Determinants of poor 1-year outcome of DSM-III-R major depression in the general population: results of the Netherlands Mental Health Survey and Incidence Study (NEMESIS)

Acta Psychiatr Scand. 2001 Feb;103(2):122-30. doi: 10.1034/j.1600-0447.2001.103002122.x.


Objective: To investigate risk factors of poor 1-year outcome of major depression in the general population and to compare the results with data from clinical populations.

Method: Psychiatric diagnoses were determined in a representative sample (N = 7,076) of the Dutch general population, using the Composite International Diagnostic Interview (CIDI) at baseline and 12 months later. A broad range of potential risk factors were evaluated.

Results: Of the depressed people at baseline, 28.3% were depressed 12 months later. Younger age, severity of depression, longer duration of previous episodes, the presence of anhedonia and early awakening, external locus of control and multiple negative life events appear to be risk factors.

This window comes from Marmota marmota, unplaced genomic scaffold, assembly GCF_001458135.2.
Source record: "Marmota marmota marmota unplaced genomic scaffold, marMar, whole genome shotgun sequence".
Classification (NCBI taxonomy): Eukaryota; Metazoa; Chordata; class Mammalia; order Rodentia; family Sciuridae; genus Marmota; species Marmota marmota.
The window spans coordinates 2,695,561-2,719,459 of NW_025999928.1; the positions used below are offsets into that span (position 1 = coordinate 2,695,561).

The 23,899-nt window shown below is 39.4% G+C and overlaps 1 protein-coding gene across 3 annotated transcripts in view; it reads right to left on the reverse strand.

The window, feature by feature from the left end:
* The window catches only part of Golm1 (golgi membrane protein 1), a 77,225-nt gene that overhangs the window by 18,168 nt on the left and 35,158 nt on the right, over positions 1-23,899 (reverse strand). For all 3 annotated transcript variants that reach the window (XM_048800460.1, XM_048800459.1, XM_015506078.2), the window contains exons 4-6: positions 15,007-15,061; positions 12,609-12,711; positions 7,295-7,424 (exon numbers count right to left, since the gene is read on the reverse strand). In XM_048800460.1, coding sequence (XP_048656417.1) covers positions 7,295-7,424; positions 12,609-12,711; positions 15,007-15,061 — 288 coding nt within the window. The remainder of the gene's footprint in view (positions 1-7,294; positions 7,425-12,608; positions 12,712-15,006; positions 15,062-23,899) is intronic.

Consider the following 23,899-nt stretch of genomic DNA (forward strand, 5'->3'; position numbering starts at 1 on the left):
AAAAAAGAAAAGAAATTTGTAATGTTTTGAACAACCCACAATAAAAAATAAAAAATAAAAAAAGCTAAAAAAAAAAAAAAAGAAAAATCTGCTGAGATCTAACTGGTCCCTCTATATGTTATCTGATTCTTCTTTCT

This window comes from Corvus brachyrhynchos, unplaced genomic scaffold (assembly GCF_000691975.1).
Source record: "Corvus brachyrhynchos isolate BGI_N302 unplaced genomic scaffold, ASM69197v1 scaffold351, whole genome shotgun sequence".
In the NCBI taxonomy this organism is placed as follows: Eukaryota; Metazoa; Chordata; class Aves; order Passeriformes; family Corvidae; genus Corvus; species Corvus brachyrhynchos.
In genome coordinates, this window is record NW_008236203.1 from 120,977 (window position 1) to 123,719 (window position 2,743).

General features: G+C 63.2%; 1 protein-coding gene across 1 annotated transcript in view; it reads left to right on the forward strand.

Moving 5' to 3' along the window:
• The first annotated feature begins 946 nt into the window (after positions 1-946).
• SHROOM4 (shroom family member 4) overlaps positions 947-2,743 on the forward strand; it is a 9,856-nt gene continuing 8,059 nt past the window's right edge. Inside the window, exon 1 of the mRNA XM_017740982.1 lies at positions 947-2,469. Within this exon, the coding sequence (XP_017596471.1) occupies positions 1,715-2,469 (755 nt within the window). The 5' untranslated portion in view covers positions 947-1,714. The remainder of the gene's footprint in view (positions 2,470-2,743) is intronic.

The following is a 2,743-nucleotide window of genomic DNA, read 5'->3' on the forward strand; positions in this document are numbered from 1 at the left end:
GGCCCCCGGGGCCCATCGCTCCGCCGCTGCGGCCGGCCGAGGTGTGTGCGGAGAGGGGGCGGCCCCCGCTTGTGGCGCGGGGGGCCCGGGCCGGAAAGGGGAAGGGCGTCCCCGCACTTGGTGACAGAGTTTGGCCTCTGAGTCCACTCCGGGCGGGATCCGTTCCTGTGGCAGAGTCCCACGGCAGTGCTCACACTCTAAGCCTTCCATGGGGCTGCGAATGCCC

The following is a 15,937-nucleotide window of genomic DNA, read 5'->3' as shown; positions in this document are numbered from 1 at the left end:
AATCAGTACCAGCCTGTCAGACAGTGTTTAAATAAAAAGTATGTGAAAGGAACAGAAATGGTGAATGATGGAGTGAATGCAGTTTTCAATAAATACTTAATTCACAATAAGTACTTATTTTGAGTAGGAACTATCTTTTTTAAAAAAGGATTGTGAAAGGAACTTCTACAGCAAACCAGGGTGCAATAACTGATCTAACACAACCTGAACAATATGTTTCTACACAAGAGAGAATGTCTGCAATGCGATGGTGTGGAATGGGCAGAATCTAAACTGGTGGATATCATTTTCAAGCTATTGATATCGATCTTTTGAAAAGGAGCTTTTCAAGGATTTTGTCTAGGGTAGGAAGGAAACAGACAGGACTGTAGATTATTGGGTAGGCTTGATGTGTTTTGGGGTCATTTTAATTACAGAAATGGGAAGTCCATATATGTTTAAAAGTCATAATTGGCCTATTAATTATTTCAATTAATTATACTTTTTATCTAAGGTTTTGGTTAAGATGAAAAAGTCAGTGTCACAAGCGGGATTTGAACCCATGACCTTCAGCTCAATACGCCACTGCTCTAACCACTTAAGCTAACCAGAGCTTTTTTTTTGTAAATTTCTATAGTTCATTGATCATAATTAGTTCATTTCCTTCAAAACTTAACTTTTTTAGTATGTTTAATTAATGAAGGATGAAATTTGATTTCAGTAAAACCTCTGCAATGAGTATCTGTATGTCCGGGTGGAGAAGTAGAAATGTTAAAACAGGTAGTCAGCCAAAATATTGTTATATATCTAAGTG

Conclusion: Poor outcome of major depression is frequent in the general population. Largely the same risk factors are involved as in clinical populations.

Publication types

  • Research Support, Non-U.S. Gov't

MeSH terms

  • Adolescent
  • Adult
  • Depressive Disorder, Major / diagnosis
  • Depressive Disorder, Major / epidemiology*
  • Depressive Disorder, Major / therapy*
  • Female
  • Humans
  • Internal-External Control
  • Life Change Events
  • Male
  • Middle Aged
  • Netherlands / epidemiology
  • Personality Disorders / diagnosis
  • Personality Disorders / epidemiology
  • Population Surveillance*
  • Psychiatric Status Rating Scales*
  • Recurrence
  • Risk Factors
  • Severity of Illness Index
  • Time Factors
  • Treatment Outcome